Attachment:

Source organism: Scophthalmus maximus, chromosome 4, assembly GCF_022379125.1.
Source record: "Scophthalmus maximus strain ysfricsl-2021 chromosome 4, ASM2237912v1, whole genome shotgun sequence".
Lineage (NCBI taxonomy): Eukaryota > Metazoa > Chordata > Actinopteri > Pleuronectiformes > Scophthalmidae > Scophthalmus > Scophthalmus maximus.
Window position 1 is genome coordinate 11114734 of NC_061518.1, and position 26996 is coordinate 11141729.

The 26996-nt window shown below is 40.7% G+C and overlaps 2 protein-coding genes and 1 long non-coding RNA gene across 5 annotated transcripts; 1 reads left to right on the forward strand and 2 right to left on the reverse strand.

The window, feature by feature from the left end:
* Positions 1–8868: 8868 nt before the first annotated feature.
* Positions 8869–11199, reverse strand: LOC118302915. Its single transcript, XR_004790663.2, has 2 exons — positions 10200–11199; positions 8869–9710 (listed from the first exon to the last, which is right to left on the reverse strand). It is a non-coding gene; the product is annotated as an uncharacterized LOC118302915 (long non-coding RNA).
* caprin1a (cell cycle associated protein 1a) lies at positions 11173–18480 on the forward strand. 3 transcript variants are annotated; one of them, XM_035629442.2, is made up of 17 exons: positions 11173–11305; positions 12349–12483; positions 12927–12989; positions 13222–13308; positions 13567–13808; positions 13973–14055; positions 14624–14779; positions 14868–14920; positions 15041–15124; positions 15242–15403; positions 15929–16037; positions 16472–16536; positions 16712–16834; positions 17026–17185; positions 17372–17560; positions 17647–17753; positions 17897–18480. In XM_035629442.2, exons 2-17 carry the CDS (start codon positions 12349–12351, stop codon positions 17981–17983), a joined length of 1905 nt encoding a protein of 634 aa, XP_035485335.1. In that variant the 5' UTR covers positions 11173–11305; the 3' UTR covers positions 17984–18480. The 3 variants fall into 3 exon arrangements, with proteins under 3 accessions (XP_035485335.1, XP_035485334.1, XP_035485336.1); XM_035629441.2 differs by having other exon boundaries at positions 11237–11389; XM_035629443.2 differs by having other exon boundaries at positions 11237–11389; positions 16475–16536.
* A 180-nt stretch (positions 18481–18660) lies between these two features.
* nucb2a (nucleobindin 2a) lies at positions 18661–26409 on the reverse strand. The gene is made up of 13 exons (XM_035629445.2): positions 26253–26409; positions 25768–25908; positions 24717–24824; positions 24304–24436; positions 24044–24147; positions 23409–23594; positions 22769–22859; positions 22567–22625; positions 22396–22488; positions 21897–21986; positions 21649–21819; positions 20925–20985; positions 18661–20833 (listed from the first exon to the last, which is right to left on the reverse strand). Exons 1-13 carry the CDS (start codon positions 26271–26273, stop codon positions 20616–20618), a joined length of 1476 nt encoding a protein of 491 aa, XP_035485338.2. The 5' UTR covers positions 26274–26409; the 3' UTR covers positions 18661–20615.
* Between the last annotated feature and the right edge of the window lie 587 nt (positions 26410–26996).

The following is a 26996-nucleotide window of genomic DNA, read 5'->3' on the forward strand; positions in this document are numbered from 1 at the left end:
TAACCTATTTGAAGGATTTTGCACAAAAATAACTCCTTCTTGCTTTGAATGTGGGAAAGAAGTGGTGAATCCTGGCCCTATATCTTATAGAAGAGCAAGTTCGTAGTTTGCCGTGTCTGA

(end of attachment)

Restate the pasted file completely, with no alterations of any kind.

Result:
Source organism: Scophthalmus maximus, chromosome 4, assembly GCF_022379125.1.
Source record: "Scophthalmus maximus strain ysfricsl-2021 chromosome 4, ASM2237912v1, whole genome shotgun sequence".
Lineage (NCBI taxonomy): Eukaryota > Metazoa > Chordata > Actinopteri > Pleuronectiformes > Scophthalmidae > Scophthalmus > Scophthalmus maximus.
Window position 1 is genome coordinate 11114734 of NC_061518.1, and position 26996 is coordinate 11141729.

The 26996-nt window shown below is 40.7% G+C and overlaps 2 protein-coding genes and 1 long non-coding RNA gene across 5 annotated transcripts; 1 reads left to right on the forward strand and 2 right to left on the reverse strand.

The window, feature by feature from the left end:
* Positions 1–8868: 8868 nt before the first annotated feature.
* Positions 8869–11199, reverse strand: LOC118302915. Its single transcript, XR_004790663.2, has 2 exons — positions 10200–11199; positions 8869–9710 (listed from the first exon to the last, which is right to left on the reverse strand). It is a non-coding gene; the product is annotated as an uncharacterized LOC118302915 (long non-coding RNA).
* caprin1a (cell cycle associated protein 1a) lies at positions 11173–18480 on the forward strand. 3 transcript variants are annotated; one of them, XM_035629442.2, is made up of 17 exons: positions 11173–11305; positions 12349–12483; positions 12927–12989; positions 13222–13308; positions 13567–13808; positions 13973–14055; positions 14624–14779; positions 14868–14920; positions 15041–15124; positions 15242–15403; positions 15929–16037; positions 16472–16536; positions 16712–16834; positions 17026–17185; positions 17372–17560; positions 17647–17753; positions 17897–18480. In XM_035629442.2, exons 2-17 carry the CDS (start codon positions 12349–12351, stop codon positions 17981–17983), a joined length of 1905 nt encoding a protein of 634 aa, XP_035485335.1. In that variant the 5' UTR covers positions 11173–11305; the 3' UTR covers positions 17984–18480. The 3 variants fall into 3 exon arrangements, with proteins under 3 accessions (XP_035485335.1, XP_035485334.1, XP_035485336.1); XM_035629441.2 differs by having other exon boundaries at positions 11237–11389; XM_035629443.2 differs by having other exon boundaries at positions 11237–11389; positions 16475–16536.
* A 180-nt stretch (positions 18481–18660) lies between these two features.
* nucb2a (nucleobindin 2a) lies at positions 18661–26409 on the reverse strand. The gene is made up of 13 exons (XM_035629445.2): positions 26253–26409; positions 25768–25908; positions 24717–24824; positions 24304–24436; positions 24044–24147; positions 23409–23594; positions 22769–22859; positions 22567–22625; positions 22396–22488; positions 21897–21986; positions 21649–21819; positions 20925–20985; positions 18661–20833 (listed from the first exon to the last, which is right to left on the reverse strand). Exons 1-13 carry the CDS (start codon positions 26271–26273, stop codon positions 20616–20618), a joined length of 1476 nt encoding a protein of 491 aa, XP_035485338.2. The 5' UTR covers positions 26274–26409; the 3' UTR covers positions 18661–20615.
* Between the last annotated feature and the right edge of the window lie 587 nt (positions 26410–26996).

The following is a 26996-nucleotide window of genomic DNA, read 5'->3' on the forward strand; positions in this document are numbered from 1 at the left end:
TAACCTATTTGAAGGATTTTGCACAAAAATAACTCCTTCTTGCTTTGAATGTGGGAAAGAAGTGGTGAATCCTGGCCCTATATCTTATAGAAGAGCAAGTTCGTAGTTTGCCGTGTCTGA